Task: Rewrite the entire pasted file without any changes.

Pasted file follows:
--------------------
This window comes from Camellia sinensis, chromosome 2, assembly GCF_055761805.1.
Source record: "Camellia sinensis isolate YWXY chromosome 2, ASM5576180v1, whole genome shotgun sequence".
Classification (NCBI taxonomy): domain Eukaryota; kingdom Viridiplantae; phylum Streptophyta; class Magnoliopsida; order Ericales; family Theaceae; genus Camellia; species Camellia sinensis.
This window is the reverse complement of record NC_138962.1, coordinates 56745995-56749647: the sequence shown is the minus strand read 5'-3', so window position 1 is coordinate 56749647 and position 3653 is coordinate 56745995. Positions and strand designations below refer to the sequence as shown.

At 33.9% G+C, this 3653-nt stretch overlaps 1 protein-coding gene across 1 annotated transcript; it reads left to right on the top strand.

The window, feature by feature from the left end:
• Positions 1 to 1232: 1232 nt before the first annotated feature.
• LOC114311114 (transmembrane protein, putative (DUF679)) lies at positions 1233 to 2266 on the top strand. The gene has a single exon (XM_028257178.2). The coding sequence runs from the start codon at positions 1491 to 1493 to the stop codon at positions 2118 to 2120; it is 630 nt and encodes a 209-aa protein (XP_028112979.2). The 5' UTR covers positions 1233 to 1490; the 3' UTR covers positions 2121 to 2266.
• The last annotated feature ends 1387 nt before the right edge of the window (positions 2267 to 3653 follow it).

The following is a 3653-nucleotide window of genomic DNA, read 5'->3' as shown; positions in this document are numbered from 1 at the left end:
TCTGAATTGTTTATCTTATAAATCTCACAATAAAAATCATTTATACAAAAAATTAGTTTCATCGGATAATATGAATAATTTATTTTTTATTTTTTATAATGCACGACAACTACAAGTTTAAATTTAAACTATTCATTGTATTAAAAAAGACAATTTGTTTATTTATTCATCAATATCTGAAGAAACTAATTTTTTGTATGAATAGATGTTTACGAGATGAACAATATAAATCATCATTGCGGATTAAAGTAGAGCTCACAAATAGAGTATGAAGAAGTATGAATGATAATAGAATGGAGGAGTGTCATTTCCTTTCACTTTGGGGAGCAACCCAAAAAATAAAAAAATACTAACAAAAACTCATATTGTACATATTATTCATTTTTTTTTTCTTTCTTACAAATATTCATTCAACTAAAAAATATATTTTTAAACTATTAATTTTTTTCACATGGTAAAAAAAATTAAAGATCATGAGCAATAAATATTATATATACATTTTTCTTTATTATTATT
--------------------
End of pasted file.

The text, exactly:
This window comes from Camellia sinensis, chromosome 2, assembly GCF_055761805.1.
Source record: "Camellia sinensis isolate YWXY chromosome 2, ASM5576180v1, whole genome shotgun sequence".
Classification (NCBI taxonomy): domain Eukaryota; kingdom Viridiplantae; phylum Streptophyta; class Magnoliopsida; order Ericales; family Theaceae; genus Camellia; species Camellia sinensis.
This window is the reverse complement of record NC_138962.1, coordinates 56745995-56749647: the sequence shown is the minus strand read 5'-3', so window position 1 is coordinate 56749647 and position 3653 is coordinate 56745995. Positions and strand designations below refer to the sequence as shown.

At 33.9% G+C, this 3653-nt stretch overlaps 1 protein-coding gene across 1 annotated transcript; it reads left to right on the top strand.

The window, feature by feature from the left end:
• Positions 1 to 1232: 1232 nt before the first annotated feature.
• LOC114311114 (transmembrane protein, putative (DUF679)) lies at positions 1233 to 2266 on the top strand. The gene has a single exon (XM_028257178.2). The coding sequence runs from the start codon at positions 1491 to 1493 to the stop codon at positions 2118 to 2120; it is 630 nt and encodes a 209-aa protein (XP_028112979.2). The 5' UTR covers positions 1233 to 1490; the 3' UTR covers positions 2121 to 2266.
• The last annotated feature ends 1387 nt before the right edge of the window (positions 2267 to 3653 follow it).

The following is a 3653-nucleotide window of genomic DNA, read 5'->3' as shown; positions in this document are numbered from 1 at the left end:
TCTGAATTGTTTATCTTATAAATCTCACAATAAAAATCATTTATACAAAAAATTAGTTTCATCGGATAATATGAATAATTTATTTTTTATTTTTTATAATGCACGACAACTACAAGTTTAAATTTAAACTATTCATTGTATTAAAAAAGACAATTTGTTTATTTATTCATCAATATCTGAAGAAACTAATTTTTTGTATGAATAGATGTTTACGAGATGAACAATATAAATCATCATTGCGGATTAAAGTAGAGCTCACAAATAGAGTATGAAGAAGTATGAATGATAATAGAATGGAGGAGTGTCATTTCCTTTCACTTTGGGGAGCAACCCAAAAAATAAAAAAATACTAACAAAAACTCATATTGTACATATTATTCATTTTTTTTTTCTTTCTTACAAATATTCATTCAACTAAAAAATATATTTTTAAACTATTAATTTTTTTCACATGGTAAAAAAAATTAAAGATCATGAGCAATAAATATTATATATACATTTTTCTTTATTATTATT